NFL Concussion Protocol Violated… AgainJanuary 11, 2018
It has been pretty well-documented throughout this season that the league’s concussion protocol is a joke. It is a paper-thin front that the NFL puts on to limit the growing criticism of the game’s safety. The “protocol” dictates that if the unbiased medical staff suspects that a player might have suffered a concussion, that player must be evaluated in the locker room. As a fan watching the game on TV, even I am able to recognize that any kind of staggering or sluggishness after a blow to the head is reason enough to take that player off the field and evaluate him. But time and time again this season, the protocol is treated like a 65 mph speed limit on a highway. Great in theory, good intentions behind it, but very few people actually follow it. Matt Moore, Case Keenum, Jacoby Brissett, Russell Wilson, Tom Savage, and just recently Cam Newton all prove how teams are skirting around the rules to keep their guy in the game.
In the Carolina game last weekend, I remember watching the hit on Newton and him falling woozily to the ground on his way off the field. Right there I said to myself, if he comes back in this game I’ll lose any respect I had left for the concussion protocol. Sure enough, Cam was back out there for the next drive without a trip to the locker room (just the “medical tent”, which happens to be right next to all the on-field action). Important playoff game, close score, the natural competitiveness of the athletes – it is a recipe for disaster in regards to following protocol. Unfortunately, I absolutely understand it. As a fan in that scenario, I want to see my quarterback coming back out there and giving my team the best chance to win. The NFL obviously wants the superstars to be on the field in a playoff game rather than following a “precautionary protocol”, although they would never publicly admit to that. The player usually wants to go back onto the field too – shake it off, be tough, sacrifice for your team. Medical consequences that don’t come into fruition until thirty or forty years down the road are secondary in importance. It is all understandable. Football is violent sport, but that is one of the reasons why it draws us fans in. We want to be entertained, and frankly that sometimes is more important to us than the player’s health. It is the NFL’s moral job, however, to make sure that the players are safe and not knowingly sending them back out onto the field into harm’s way.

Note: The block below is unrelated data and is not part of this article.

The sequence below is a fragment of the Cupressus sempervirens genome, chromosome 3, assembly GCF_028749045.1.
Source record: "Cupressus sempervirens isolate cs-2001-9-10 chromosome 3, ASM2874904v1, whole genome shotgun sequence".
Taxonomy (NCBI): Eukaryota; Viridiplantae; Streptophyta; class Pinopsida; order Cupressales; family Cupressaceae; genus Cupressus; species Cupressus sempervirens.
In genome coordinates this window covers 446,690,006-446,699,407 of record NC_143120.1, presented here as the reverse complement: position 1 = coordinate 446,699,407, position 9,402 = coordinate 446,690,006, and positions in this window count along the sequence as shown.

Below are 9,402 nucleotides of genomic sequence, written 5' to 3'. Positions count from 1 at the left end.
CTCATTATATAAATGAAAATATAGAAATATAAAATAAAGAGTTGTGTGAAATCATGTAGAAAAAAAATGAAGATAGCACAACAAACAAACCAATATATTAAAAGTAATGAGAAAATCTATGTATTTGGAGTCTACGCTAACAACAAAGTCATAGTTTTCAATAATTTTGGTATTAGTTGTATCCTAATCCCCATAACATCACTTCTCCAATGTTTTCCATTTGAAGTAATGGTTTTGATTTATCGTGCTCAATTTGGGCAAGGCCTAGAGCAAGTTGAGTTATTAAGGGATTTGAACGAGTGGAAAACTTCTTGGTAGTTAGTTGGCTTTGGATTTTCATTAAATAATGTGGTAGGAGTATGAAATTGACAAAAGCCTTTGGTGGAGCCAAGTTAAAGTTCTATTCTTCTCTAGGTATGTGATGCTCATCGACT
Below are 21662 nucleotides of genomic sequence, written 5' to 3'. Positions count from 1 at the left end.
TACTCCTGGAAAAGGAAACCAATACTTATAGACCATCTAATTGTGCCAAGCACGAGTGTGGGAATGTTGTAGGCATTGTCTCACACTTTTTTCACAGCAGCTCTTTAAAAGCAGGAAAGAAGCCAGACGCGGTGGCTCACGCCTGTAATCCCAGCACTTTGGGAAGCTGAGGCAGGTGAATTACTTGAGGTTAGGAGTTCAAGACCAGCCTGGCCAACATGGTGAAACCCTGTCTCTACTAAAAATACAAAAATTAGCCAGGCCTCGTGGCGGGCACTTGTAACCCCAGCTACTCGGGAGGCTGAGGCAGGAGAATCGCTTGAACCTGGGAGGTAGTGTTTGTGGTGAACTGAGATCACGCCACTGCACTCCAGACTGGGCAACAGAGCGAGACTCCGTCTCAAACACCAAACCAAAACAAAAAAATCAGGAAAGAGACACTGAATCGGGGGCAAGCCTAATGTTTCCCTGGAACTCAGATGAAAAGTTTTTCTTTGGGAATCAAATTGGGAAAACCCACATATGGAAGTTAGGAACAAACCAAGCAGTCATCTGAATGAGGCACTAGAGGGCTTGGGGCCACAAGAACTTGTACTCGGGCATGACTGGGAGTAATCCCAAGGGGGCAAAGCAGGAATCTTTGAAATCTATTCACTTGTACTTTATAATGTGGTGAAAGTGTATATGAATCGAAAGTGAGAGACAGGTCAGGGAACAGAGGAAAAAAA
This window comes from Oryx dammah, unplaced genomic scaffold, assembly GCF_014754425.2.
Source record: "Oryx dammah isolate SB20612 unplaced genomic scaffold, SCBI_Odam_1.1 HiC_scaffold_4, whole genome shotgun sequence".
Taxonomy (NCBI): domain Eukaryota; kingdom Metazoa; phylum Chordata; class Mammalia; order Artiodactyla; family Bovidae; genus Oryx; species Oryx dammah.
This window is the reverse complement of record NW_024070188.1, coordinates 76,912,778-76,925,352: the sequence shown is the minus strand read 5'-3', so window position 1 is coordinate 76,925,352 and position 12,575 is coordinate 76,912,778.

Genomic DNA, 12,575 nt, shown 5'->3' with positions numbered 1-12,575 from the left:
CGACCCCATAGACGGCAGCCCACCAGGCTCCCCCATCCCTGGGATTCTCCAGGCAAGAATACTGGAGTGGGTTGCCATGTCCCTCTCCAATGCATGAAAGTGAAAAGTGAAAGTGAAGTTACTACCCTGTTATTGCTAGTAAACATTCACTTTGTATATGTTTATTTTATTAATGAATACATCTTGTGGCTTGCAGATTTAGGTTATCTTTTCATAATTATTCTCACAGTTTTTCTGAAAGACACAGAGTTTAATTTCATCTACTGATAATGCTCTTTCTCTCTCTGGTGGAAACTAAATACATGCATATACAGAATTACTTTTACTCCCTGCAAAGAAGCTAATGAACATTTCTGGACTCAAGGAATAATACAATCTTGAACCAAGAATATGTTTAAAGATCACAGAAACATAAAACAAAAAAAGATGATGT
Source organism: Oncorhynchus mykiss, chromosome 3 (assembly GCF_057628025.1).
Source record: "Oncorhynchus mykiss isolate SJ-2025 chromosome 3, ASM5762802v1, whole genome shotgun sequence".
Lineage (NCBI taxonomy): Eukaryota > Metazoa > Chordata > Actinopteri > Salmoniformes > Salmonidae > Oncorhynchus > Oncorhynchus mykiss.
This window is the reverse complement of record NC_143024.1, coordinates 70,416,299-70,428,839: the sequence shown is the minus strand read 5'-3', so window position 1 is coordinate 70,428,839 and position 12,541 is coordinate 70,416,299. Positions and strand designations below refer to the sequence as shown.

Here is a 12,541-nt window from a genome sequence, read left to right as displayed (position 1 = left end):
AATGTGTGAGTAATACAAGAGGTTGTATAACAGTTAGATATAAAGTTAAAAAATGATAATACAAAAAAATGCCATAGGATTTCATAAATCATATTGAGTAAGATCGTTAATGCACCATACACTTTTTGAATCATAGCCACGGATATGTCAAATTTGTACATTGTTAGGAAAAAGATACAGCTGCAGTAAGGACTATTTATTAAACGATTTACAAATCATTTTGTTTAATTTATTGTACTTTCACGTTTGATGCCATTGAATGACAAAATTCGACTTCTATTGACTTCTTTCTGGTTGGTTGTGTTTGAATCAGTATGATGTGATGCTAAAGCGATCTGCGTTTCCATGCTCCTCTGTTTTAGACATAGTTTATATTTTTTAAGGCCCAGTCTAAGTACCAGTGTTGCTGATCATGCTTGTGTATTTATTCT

My main issue is that the NFL is making this artificial idea that they care first and foremost about the players’ health. If that was the case, the concussion protocol would actually have weight to it. However, it is tossed around and disregarded repeatedly. If the NFL is going to have a standardized procedure for spotting and diagnosing head injuries, it should be followed the same way no matter how big the game is. That means that Cam Newton should have gone into the locker room to be evaluated in that Wild Card game versus the Saints. There should be major adjustments made this offseason in regards to the protocol. Whether it is harsher penalties or more power given to the medical staff, something should be done to legitimize this extremely important, potentially life-saving rule.
Written by Matt Loehle